When Bob Diamond joined Barclays Capital from Credit Suisse First Boston in 1996, it was still a mere zygote compared to the fully fledged investment bank it's evolved into since. As recently as 2003, BarCap employed only 5,800 people. Between 2003 and 2007, it hired another 10,000 under the so-called 'Alpha Plan.' In 2008, it acquired Lehman, adding another 6,900 people, bringing the total to 23,100. By the end of 2010, it employed 24,800 after expanding in Asia, equities and M&A. Last year that was reduced, but not by much, to 24,000.
The architect of this expansion is usually seen as one man: Bob Diamond. The former business school lecturer had a vision for Barclays Capital, which he pursued with lieutenants Jerry Del Missier and Rich Ricci. But now Bob, Jerry and Rich Ricci have been wounded by the Libor affair. Even if they didn't know about the 'Big boy' emails, Barclays has admitted that it deliberately falsified Libor rates at the extremes of the financial crisis to give an impression of strength.
Barclays (Capital) looks vulnerable.
On the plus side, Bob has said that he won't resign. The Guardian speculates today that this may because Barclays' lawyers have warned that a resignation would be an admission of culpability and expose Barclays to litigation. However, Morgan Stanley banking analysts Huw Van Steenis and Chris Manners met with Bob Diamond yesterday and give the impression that Bob is confident in his position: "The CEO was appointed 18 months ago with the full approval of the FSA in knowledge of this investigation," they point out.
And yet this morning, there are various calls from unnamed big Barclays investors for Bob Diamond to leave. “All these issues have taken place under his watch and he should go,” a 'leading investor,' tells the Financial Times. "Bob Diamond has to go. Not just because he is CEO now but because he was CEO of BarCap [Barclays’ investment bank] then. I’d be surprised if he lasts the week,” a 'top 30 investor' says in the same FT article. Most ominous, however, is the quote from a 'seasoned fund manager' in the Telegraph: "“Bob is mistrusted in the City, but he’s the glue that holds the whole thing together. Without him it might well disintegrate.”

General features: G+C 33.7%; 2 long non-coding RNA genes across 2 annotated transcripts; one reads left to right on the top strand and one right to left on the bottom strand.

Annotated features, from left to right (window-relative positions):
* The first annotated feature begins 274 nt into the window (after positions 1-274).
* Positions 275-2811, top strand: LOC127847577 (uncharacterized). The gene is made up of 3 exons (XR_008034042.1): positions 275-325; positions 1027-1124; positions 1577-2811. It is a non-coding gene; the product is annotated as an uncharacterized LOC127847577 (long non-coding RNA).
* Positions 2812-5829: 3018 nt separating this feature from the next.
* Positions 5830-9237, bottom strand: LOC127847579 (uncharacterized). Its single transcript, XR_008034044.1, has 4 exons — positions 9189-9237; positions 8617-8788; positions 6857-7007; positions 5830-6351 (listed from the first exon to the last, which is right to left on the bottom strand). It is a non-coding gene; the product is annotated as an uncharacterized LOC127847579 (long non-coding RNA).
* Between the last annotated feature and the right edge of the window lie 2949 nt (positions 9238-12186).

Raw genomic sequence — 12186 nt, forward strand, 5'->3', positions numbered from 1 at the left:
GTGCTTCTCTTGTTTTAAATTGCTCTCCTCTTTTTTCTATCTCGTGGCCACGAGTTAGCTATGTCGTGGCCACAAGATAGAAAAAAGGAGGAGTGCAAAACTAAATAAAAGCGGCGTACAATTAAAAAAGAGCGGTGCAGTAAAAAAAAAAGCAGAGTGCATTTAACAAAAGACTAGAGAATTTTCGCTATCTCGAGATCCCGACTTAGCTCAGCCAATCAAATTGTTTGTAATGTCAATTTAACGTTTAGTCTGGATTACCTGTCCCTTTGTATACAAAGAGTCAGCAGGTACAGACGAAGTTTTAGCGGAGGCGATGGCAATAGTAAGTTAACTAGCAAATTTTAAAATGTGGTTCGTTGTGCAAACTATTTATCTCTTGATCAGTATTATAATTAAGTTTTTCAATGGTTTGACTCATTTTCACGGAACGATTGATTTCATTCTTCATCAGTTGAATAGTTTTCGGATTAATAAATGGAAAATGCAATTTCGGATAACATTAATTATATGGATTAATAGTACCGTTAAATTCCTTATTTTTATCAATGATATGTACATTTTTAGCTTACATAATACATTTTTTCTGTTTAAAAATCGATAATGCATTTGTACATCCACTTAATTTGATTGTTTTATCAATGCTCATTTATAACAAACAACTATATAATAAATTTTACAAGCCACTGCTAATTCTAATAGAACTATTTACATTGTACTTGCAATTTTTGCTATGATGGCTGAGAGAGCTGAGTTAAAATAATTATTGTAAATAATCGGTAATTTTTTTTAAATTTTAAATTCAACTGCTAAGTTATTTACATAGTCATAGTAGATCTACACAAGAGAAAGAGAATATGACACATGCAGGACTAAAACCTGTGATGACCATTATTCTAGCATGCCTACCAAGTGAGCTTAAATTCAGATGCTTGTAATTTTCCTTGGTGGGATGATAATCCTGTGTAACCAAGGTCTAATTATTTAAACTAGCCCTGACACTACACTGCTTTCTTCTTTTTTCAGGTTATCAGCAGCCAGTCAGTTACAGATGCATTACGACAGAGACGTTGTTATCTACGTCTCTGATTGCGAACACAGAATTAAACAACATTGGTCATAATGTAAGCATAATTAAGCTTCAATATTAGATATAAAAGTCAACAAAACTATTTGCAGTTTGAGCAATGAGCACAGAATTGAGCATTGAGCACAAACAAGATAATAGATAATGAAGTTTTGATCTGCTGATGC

Would it disintegrate? It suddenly looks very fortuitous that Barclays rehired Naguib Kheraj as finance director from Lazard last April.
Kheraj first joined Barclays from Salomon Brothers in 1997 and became 'global head of investment banking' and chief operating officer a few years later. Like Diamond, he had a vision for Barclays Capital and was instrumental in building the investment banking business in the late 1990s and early 2000s. However Kheraj - who was possibly seen as a threat to Diamond (by Diamond) was moved into Barclays Global Investors and onto the main board, before leaving for Cazenove in 2008.
Now Kheraj is back, and in the nick of time. As Ian King points out in the Times today, Bob Diamond, Jerry del Missier and Rich Ricci have all been damaged by the Libor scandal - as, arguably has Chris Lucas. Having spent time away, Kheraj - however - is untouched. A Kheraj accession would be no bad thing for Barclays' investment bankers.
By comparison, the elevation of Antony Jenkins, chief executive of Barclays Retail and Business Banking, could be far more destabilising. So far, Barclays (Capital) has resisted making many investment banking redundancies. Under Jenkins as a new, non-investment banking-focused chief executive, this could change.
Bob may not yet need to resign. There's another palliative for Barclays' failings.
This is that the FSA releases other, similarly incriminating emails from RBS, HSBC, Lloyds, JPMorgan, Deutsche, Bank of Tokyo Mitsubishi and the others under investigation in the Libor affair.
Barclays' investment bankers need to hope these incriminating emails emerge soon - preferably next week. Alternatively, they need to hope that if Bob goes, Kheraj replaces him. Other outcomes could prove very destabilising indeed.